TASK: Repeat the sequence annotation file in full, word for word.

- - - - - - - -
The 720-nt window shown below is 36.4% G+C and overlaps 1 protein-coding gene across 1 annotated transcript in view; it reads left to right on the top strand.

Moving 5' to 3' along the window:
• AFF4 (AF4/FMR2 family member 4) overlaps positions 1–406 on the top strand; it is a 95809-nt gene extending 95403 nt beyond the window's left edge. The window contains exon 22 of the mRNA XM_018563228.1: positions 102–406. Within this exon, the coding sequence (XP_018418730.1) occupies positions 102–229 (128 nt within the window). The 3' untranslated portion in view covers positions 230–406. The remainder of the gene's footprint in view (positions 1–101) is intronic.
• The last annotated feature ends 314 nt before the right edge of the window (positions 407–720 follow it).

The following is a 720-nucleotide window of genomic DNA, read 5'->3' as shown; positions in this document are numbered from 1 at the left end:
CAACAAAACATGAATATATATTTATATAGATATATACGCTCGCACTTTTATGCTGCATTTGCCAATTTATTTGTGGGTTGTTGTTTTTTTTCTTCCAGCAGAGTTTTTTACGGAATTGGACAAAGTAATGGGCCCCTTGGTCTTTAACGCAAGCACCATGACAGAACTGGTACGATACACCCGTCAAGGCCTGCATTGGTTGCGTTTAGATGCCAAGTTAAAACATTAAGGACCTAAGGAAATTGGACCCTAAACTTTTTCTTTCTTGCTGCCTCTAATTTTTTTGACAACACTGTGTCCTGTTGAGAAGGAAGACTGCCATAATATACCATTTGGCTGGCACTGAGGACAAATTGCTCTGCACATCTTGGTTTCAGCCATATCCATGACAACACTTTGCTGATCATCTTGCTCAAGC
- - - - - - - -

The 720-nt window shown below is 36.4% G+C and overlaps 1 protein-coding gene across 1 annotated transcript in view; it reads left to right on the top strand.

Moving 5' to 3' along the window:
• AFF4 (AF4/FMR2 family member 4) overlaps positions 1–406 on the top strand; it is a 95809-nt gene extending 95403 nt beyond the window's left edge. The window contains exon 22 of the mRNA XM_018563228.1: positions 102–406. Within this exon, the coding sequence (XP_018418730.1) occupies positions 102–229 (128 nt within the window). The 3' untranslated portion in view covers positions 230–406. The remainder of the gene's footprint in view (positions 1–101) is intronic.
• The last annotated feature ends 314 nt before the right edge of the window (positions 407–720 follow it).

The following is a 720-nucleotide window of genomic DNA, read 5'->3' as shown; positions in this document are numbered from 1 at the left end:
CAACAAAACATGAATATATATTTATATAGATATATACGCTCGCACTTTTATGCTGCATTTGCCAATTTATTTGTGGGTTGTTGTTTTTTTTCTTCCAGCAGAGTTTTTTACGGAATTGGACAAAGTAATGGGCCCCTTGGTCTTTAACGCAAGCACCATGACAGAACTGGTACGATACACCCGTCAAGGCCTGCATTGGTTGCGTTTAGATGCCAAGTTAAAACATTAAGGACCTAAGGAAATTGGACCCTAAACTTTTTCTTTCTTGCTGCCTCTAATTTTTTTGACAACACTGTGTCCTGTTGAGAAGGAAGACTGCCATAATATACCATTTGGCTGGCACTGAGGACAAATTGCTCTGCACATCTTGGTTTCAGCCATATCCATGACAACACTTTGCTGATCATCTTGCTCAAGC